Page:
The entrance into this place I made to be, not by a door, but by a short ladder
to go over the top; which ladder, when I was in, I lifted over after me; and so
I was completely fenced in and fortified, as I thought, from all the world, and
consequently slept secure in the night, which otherwise I could not have done; though,
as it appeared afterwards, there was no need of all this caution from the enemies
that I apprehended danger from.
Into this fence or fortress, with infinite labour, I carried all my riches, all
my provisions, ammunition, and stores, of which you have the account above; and
I made a large tent, which to preserve me from the rains that in one part of the
year are very violent there, I made double - one smaller tent within, and one larger
tent above it; and covered the uppermost with a large tarpaulin, which I had saved
among the sails.
And now I lay no more for a while in the bed which I had brought on shore, but
in a hammock, which was indeed a very good one, and belonged to the mate of the
Into this tent I brought all my provisions, and everything that would spoil by
the wet; and having thus enclosed all my goods, I made up the entrance, which till
now I had left open, and so passed and repassed, as I said, by a short ladder.
When I had done this, I began to work my way into the rock, and bringing all
the earth and stones that I dug down out through my tent, I laid them up within
my fence, in the nature of a terrace, so that it raised the ground within about
a foot and a half; and thus I made me a cave, just behind my tent, which served
me like a cellar to my house.
It cost me much labour and many days before all these things were brought to
perfection; and therefore I must go back to some other things which took up some
of my thoughts. At the same time it happened, after I had laid my scheme for the
setting up my tent, and making the cave, that a storm of rain falling from a thick,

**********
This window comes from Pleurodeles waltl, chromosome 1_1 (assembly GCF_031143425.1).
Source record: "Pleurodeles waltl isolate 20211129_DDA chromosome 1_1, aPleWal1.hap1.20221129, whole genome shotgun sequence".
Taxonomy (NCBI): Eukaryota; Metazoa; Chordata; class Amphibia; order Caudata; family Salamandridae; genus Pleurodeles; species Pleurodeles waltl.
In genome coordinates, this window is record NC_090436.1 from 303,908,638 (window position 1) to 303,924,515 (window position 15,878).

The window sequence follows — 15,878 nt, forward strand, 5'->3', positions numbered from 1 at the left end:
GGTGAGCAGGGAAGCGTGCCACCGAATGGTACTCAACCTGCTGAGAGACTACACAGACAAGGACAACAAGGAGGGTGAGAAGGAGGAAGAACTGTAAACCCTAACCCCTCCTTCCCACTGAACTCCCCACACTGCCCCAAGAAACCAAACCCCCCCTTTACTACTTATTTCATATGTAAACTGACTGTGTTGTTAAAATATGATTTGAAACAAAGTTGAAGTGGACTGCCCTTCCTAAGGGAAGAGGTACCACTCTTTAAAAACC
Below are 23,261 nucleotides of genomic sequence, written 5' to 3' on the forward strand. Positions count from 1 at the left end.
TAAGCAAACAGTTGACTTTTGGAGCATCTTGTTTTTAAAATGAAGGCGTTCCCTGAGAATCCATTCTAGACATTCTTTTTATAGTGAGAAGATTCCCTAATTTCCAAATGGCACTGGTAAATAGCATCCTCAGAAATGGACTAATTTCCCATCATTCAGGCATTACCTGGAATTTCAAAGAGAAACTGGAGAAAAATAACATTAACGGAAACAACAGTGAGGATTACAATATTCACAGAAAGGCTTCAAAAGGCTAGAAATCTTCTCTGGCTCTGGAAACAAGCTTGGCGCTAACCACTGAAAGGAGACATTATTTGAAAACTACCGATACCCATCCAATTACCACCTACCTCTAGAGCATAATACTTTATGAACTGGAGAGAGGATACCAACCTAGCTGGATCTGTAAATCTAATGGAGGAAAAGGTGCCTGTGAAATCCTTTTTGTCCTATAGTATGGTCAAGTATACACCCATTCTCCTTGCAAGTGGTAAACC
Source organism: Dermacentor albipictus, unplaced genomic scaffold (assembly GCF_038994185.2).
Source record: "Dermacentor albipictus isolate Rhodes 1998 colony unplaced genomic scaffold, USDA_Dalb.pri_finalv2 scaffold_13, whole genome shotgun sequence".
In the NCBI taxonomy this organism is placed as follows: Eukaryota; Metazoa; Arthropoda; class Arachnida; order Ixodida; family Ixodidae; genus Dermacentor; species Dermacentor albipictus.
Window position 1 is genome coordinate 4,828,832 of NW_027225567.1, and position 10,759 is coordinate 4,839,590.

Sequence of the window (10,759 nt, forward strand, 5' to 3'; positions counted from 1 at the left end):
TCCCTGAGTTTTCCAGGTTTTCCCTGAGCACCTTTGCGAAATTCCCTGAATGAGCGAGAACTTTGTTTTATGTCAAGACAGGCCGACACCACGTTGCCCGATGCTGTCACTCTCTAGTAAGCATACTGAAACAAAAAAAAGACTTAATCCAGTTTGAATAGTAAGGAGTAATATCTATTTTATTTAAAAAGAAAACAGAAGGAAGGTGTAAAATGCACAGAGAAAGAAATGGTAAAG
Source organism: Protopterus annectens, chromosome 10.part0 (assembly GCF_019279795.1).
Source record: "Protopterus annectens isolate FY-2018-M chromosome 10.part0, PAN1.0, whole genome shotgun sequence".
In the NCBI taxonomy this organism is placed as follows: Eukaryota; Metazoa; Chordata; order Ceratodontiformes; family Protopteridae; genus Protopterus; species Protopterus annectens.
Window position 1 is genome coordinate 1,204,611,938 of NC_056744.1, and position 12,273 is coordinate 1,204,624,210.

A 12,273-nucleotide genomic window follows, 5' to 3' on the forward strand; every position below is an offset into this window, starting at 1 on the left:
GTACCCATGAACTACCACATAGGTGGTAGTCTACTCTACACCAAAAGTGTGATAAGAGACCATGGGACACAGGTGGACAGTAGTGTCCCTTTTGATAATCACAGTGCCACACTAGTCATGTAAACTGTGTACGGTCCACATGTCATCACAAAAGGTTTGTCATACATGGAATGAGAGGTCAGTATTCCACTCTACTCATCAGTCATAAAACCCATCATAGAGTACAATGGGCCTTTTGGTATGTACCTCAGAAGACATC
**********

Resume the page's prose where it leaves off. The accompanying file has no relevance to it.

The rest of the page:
dark cloud, a sudden flash of lightning happened, and after that a great clap of
thunder, as is naturally the effect of it. I was not so much surprised with the
lightning as I was with the thought which darted into my mind as swift as the lightning
itself - Oh, my powder! My very heart sank within me when I thought that, at one
blast, all my powder might be destroyed; on which, not my defence only, but the
providing my food, as I thought, entirely depended. I was nothing near so anxious
about my own danger, though, had the powder took fire, I should never have known
who had hurt me.
Such impression did this make upon me, that after the storm was over I laid aside
all my works, my building and fortifying, and applied myself to make bags and boxes,
to separate the powder, and to keep it a little and a little in a parcel, in the
hope that, whatever might come, it might not all take fire at once; and to keep
it so apart that it should not be possible to make one part fire another. I finished
this work in about a fortnight; and I think my powder, which in all was about two
hundred and forty pounds weight, was divided in not less than a hundred parcels.
As to the barrel that had been wet, I did not apprehend any danger from that; so
I placed it in my new cave, which, in my fancy, I called my kitchen; and the rest
I hid up and down in holes among the rocks, so that no wet might come to it, marking
very carefully where I laid it.
In the interval of time while this was doing, I went out once at least every
day with my gun, as well to divert myself as to see if I could kill anything fit
for food; and, as near as I could, to acquaint myself with what the island produced.
The first time I went out, I presently discovered that there were goats in the island,
which was a great satisfaction to me; but then it was attended with this misfortune
to me - viz. that they were so shy, so subtle, and so swift of foot, that it was
the most difficult thing in the world to come at them; but I was not discouraged
at this, not doubting but I might now and then shoot one, as it soon happened; for
after I had found their haunts a little, I laid wait in this manner for them: I
observed if they saw me in the valleys, though they were upon the rocks, they would
run away, as in a terrible fright; but if they were feeding in the valleys, and
I was upon the rocks, they took no notice of me; from whence I concluded that, by
the position of their optics, their sight was so directed downward that they did
not readily see objects that were above them; so afterwards I took this method -
I always climbed the rocks first, to get above them, and then had frequently a fair
The first shot I made among these creatures, I killed a she-goat, which had a
little kid by her, which she gave suck to, which grieved me heartily; for when the